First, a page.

As Sam Shepard’s True West brothers grim, Ethan Hawke and Paul Dano dig deep into the loamy earth of that macho post-hippie neo-cowboy near-masterpiece, mucking about the desert-edge-of-suburbia drama and surviving (we assume) to face another tequila sunrise. Shepard’s 1980 near-Pulitzer elegy for an authentically brutal frontier that’s faded into a brutally make-believe dreamland might not carry the same are we not real men urgency of the panicky sensitive-male era in which the playwright first mourned his mythologized West, but its apparent appeal for a certain type of meat-seeking actor persists.

All of which is to say, Hawke and Dano are well-suited in both temperament and talent for the Roundabout’s Broadway revival of Shepard’s once-shocking blast of new wave absurdism, opening tonight at the American Airlines Theatre. Directed by James Macdonald, True West fights its battles on a homey (but ever so trashable) two-room set, no wall dividing the ersatz writing room – all Hemingway butch with typewriter, booze, wood panel and golf clubs, abutting a kitchen that couldn’t be more grandmotherly – tacky keepsake dishes displayed against stemmed-cherry print wallpaper. No physical barrier – no cement wall, no steel slats – separates the two sides of this home turf, but the stomping ground is as bifurcated as any domino tile. Expect transgressions.

Indeed, divisions are key to this play, as the production makes clear. Brother versus brother, one embracing the surface civilization of Hollywood, the other thrilled by the coyote-eat-Fido brutality of the desert’s fringes. And just as there is no barrier separating these rooms, there is no solid divide between one brother’s nature and the other’s. You could say they’re almost one and the same.

Shepard kept his plot simple: Younger brother Austin (Dano, There Will Be Blood, Escape at Dannemora), a struggling screenwriter, has temporarily left wife and family behind to house-sit his aging (and vacationing) mom’s Southern California home. His intention to focus on finishing a make-or-break script is thwarted with the arrival of his estranged older brother Lee (Hawke), an unkempt and menacing petty thief looking for shelter after spending who knows how much time in the desert.

Oh, and Lee has an idea for a script, too. When Austin’s potential producer Saul (Gary Wilmes, TV’s Billions, Broadway’s Chinglish) shows up, Lee wastes no time pitching his idea for a movie – a Western, of course – and soon enough has charmed (or maybe something scarier) his way into a Hollywood deal that has the added appeal of putting the kibosh on little brother’s dreams.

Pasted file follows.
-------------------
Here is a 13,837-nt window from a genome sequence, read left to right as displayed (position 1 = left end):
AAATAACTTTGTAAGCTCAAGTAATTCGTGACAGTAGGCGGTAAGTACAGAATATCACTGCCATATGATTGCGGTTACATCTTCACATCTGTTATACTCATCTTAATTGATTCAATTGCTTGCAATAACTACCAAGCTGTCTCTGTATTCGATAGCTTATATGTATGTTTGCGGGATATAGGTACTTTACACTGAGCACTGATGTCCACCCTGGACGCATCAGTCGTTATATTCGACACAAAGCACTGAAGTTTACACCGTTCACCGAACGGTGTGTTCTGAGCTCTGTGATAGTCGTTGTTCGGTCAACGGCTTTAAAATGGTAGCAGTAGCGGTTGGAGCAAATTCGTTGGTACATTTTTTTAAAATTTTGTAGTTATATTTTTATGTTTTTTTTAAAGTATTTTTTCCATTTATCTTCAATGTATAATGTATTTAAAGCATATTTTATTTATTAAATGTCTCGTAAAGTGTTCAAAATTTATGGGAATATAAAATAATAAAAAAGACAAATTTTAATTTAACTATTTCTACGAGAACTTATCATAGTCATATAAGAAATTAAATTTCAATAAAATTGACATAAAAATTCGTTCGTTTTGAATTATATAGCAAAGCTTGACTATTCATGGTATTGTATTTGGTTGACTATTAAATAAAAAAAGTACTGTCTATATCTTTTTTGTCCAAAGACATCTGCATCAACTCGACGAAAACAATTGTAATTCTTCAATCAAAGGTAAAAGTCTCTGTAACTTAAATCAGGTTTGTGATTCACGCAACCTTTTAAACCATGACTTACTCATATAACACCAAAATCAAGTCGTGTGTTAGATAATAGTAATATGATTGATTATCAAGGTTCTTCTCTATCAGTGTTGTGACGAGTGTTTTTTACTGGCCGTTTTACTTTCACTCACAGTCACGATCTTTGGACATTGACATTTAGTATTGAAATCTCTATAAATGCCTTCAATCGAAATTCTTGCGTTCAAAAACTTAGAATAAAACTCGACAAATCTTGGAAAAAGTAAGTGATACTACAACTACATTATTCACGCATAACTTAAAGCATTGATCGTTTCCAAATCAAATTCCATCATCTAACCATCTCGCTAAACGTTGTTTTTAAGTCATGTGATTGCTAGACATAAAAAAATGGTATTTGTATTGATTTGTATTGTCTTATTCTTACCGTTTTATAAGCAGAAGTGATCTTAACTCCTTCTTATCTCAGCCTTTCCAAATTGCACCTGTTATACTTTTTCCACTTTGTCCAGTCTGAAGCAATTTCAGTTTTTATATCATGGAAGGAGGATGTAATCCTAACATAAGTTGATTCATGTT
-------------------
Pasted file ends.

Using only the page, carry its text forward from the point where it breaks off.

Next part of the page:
As our Cain and Abel – which is which shifts moment to moment – set about collaborating on Lee’s lousy idea, they argue, drink, threaten, drink, burgle, drink, reveal history and hopes while destroying mom’s house bric-a-brac by bric-a-brac.

Shepard’s plan here – schematic but effective – was to gradually strip away whatever guise each brother has spent a lifetime constructing, unleashing the coyotes. Meek, brainy, faux-civilized Austin reveals himself no less a cutthroat than violent, impulsive, pretend-authentic Lee, who proves himself more adept at playing Hollywood games than kid brother ever imagined.

Whether Shepard’s chief insight holds up is an open question even this earnest production doesn’t quite answer. Hollywood treachery and production-deal-backstabbery once made a fitting metaphor for the untamed West’s kill-or-be-killed brutality (or maybe it was vice-versa), but after Weinstein, who needs metaphors? Nothing surprises.

Still, there’s no denying the appeal True West still commands, perhaps especially for actors – a current West End production stars Johnny Flynn and Game of Thrones‘ Kit Harrington in the Lee-Austin roles, the two adding their names to an alumni roster that includes Peter Coyote, Tommy Lee Jones, Peter Boyle, Gary Sinise, John Malkovich, Jim Belushi, Gary Cole, Tim Matheson, Erik Estrada, Dennis Quaid, Randy Quaid, Bruce Willis, Philip Seymour Hoffman and John C. Reilly. If those actors have anything in common besides this entry on their resumes, it’s a certain take-no-prisoners, indebted-to-The-Method approach.

Dano, so excellent in roles both subdued (check him out in the underrated 2010 Western Meek’s Cutoff) and showboating (“Get out of here, ghost!”), is entirely credible here, whether fretting over mom’s houseplants or unleashing his inner beast. He doesn’t do drunk very well – he shows his cups mostly in self-conscious little jigs that seem more actorly than lushy, but that’s a quibble. Seeing him onstage is treat.

Hawke, of course, lives for this type of juicy role, playing dirty in more ways than one. He threatens, mocks, wheedles and preens, a triumphant and oft-exposed beer belly practically deserving a credit of its own. So maybe his transformation from fearsome to beggarly is a tad brisk, but just try to look away.

Wilmes, as the Hollywood producer, parcels out his character’s motivations with great care (if you don’t already know what does or doesn’t happen to Saul, Wilmes won’t let on until just the right moment).

And as Mom, Marylouise Burke (TV’s The Affair, Broadway’s Into the Woods) is a hoot, surrendering entirely to the absurdity that Shepard hands her. Arriving late in the play but early to her sons, Burke’s baffled, horrified mother surveys the mess that’s been made of her once tidy home, stunned at the damage her men – all men – do.

You’ll have to stop fighting in the house,” she says, scolding these unruly, suddenly cowed boys. “There’s plenty of room outside to fight. You’ve got the whole outdoors to fight in.” Indeed they do, and so they will.